Do You Know Your Team?
Updated: Jul 31, 2021
In 1997, "The War For Talent" took many corporate industries by storm, calling for organizations to hire employees based on individual talent. However, the downfall of the approach coined by Steven Hankin of the Mckinsey Company became clear during the Enron Scandal, because the focus on individual rather than team performance encouraged employees to undermine their colleagues. According to the Harvard Business Review, the lesson is that rather than individuals, teams deliver, especially in high-value work such as creative work, complex analysis, and scientific research. Geoff Colvin argues that having the “smartest guys in the room” isn’t much good if they can’t work with others effectively. Scientists at MIT and Carnegie Mellon have identified a collective intelligence factor indicating that high performing teams include individuals with high social sensitivity, take turns when speaking, and surprisingly the number of women in the group.
So how do you create an effective team? Do you know who is currently on your team?
Three conditions are essential: Trust among members, sense of group identity—pride in the group, sense of group efficacy—the belief that they are more effective working together than apart (Druskat and Wolff, 2001). Although the workplace orientation process allows new hires to become familiar with the structure of the organization, further engagement is needed to create psychological safety amongst all to fully buy into the mission and values of the team.
The Art Wellness Exchange is based on Herbert Blumer's Symbolic Interactionism (Blumer 1969, Symbolic Interactionism: Perspective and Method, University of California Press), which highlights the following principles:
People act toward things, including each other, on the basis of the meanings they have for them.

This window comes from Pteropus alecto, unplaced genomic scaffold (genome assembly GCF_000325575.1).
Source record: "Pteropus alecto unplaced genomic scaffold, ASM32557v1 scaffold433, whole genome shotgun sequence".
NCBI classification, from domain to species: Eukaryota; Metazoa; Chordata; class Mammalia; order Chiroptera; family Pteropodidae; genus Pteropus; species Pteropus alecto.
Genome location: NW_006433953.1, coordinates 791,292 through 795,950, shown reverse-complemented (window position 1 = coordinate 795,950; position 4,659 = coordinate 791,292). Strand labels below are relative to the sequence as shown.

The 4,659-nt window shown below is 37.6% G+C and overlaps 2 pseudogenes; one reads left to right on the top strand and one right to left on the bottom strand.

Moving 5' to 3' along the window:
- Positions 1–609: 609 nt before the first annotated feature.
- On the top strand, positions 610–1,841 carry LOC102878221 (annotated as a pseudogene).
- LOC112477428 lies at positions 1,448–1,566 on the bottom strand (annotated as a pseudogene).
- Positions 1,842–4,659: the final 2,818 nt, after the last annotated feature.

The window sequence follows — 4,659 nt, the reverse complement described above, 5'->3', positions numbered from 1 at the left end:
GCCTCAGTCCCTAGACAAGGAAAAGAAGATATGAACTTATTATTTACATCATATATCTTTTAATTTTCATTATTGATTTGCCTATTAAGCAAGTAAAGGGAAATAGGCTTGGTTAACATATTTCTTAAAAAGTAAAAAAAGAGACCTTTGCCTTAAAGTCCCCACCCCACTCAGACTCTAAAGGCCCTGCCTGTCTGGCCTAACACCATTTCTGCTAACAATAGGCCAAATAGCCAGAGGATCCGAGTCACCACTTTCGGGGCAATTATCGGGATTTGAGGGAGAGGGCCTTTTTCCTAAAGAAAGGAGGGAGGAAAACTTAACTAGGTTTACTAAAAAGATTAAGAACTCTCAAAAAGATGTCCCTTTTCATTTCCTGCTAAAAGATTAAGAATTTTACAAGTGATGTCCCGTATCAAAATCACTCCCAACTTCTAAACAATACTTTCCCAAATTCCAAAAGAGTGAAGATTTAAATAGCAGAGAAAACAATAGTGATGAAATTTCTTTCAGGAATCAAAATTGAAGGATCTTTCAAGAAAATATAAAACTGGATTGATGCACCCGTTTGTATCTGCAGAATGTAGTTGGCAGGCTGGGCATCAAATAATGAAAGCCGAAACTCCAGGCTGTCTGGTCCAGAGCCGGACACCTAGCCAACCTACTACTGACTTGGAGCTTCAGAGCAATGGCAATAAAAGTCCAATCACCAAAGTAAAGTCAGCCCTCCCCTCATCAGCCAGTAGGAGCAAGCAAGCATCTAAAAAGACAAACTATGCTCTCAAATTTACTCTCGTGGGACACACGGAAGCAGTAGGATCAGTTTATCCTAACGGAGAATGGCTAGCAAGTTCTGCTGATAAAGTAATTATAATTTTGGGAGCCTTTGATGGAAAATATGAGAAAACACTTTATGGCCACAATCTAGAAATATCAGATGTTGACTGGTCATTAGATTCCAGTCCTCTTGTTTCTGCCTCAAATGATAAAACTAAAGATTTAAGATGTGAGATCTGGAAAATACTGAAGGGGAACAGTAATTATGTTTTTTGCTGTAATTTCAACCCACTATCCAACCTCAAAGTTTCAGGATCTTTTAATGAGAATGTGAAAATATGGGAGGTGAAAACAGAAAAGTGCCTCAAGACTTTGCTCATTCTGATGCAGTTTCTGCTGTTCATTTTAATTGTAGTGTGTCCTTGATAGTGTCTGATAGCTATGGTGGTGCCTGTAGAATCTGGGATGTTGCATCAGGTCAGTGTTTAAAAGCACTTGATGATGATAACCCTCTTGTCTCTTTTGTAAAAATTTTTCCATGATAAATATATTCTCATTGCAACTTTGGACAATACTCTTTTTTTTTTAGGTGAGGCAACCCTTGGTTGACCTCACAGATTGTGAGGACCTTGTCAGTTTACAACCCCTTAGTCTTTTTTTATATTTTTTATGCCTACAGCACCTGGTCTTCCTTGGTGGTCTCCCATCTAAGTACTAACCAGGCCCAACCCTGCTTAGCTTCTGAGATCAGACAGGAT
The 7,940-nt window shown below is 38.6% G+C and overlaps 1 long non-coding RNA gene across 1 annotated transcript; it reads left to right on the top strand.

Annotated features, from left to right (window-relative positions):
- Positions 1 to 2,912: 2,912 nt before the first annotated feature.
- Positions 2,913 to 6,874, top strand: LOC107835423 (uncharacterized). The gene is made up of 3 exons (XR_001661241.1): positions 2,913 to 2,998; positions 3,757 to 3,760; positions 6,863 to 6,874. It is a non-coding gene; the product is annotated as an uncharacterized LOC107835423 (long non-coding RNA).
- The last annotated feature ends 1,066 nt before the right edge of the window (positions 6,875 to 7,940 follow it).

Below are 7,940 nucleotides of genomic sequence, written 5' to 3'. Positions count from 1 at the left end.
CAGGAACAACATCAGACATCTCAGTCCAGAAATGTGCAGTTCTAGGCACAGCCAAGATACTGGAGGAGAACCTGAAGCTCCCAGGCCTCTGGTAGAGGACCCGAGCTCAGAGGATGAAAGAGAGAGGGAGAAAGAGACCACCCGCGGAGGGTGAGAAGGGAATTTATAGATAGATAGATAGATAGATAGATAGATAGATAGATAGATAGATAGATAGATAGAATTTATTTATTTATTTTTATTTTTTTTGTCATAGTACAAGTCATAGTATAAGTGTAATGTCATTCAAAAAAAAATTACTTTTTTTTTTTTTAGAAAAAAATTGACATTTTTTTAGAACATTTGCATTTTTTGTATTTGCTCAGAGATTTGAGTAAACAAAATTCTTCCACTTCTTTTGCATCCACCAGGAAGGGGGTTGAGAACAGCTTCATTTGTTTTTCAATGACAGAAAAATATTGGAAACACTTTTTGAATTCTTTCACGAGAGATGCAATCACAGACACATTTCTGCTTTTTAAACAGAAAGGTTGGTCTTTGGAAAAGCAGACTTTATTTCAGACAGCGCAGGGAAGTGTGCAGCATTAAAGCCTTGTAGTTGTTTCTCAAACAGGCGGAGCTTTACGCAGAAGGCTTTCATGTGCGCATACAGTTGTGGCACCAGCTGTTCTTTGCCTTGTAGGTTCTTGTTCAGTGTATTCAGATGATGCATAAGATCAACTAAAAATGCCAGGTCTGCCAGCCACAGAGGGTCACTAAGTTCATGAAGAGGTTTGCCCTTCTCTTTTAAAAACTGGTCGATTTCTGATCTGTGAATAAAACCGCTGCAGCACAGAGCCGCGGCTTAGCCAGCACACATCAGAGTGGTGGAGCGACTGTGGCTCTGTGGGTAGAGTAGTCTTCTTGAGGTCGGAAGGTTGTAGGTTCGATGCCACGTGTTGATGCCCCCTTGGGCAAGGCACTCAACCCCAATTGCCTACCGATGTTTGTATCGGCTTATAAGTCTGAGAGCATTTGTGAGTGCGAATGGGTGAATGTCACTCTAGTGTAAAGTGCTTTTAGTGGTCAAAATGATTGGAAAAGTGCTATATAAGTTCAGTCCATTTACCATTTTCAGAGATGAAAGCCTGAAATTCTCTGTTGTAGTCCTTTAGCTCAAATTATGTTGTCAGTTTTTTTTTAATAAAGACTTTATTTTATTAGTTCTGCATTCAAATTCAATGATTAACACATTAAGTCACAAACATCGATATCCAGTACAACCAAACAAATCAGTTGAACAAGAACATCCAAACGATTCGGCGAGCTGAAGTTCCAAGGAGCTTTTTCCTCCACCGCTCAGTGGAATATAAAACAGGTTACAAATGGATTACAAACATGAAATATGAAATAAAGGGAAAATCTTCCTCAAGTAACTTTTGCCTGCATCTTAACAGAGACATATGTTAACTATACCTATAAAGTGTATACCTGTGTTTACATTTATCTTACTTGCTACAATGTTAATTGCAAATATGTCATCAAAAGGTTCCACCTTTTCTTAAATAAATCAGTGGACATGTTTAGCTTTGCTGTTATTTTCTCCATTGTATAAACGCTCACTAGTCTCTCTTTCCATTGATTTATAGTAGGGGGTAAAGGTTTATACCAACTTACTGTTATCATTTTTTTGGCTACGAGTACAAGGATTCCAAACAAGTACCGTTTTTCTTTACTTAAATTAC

These meanings are derived through social interaction with others.
These meanings are managed and transformed through an interpretive process that people use to make sense of and handle the objects that constitute their social worlds.
The Art Wellness Exchange utilizes the arts as a sounding board to generate narrative and drive connection through shared experiences. Hillary Elfenbein (2006), assistant professor at Berkley, published a study linking emotional intelligence with team performance at work. She found that “teams with greater average emotional intelligence have higher team functioning than [did] groups with lower emotional intelligence”. According to the US Department of Labor, teamwork involves building relationships and working with other people using a number of important skills and habits.
What is the ROI of Emotional Intelligence?
According to Psychology Today:
Emotional intelligence training can yield a 1484% return on investment for organizations.
Fifty percent of employees quit due to a bad manager, so emotional intelligence training can reduce employee turnover.
Emotional intelligence in executives has also been linked to higher profit-earning companies.
It is vital to invest in the mental fitness of your people, through system-wide enhancements rather than individual interventions. While the benefits of personal development training have historically been difficult to translate into cold, hard cash, research shows a clear (and sizable) financial benefit across industries of all shapes and sizes, particularly when it comes to emotional intelligence training. The Art Wellness Exchange allows you to customize your team building approach, sparking creative processing to drive connection. If you would like to learn more about the Art Wellness Exchange, contact us today.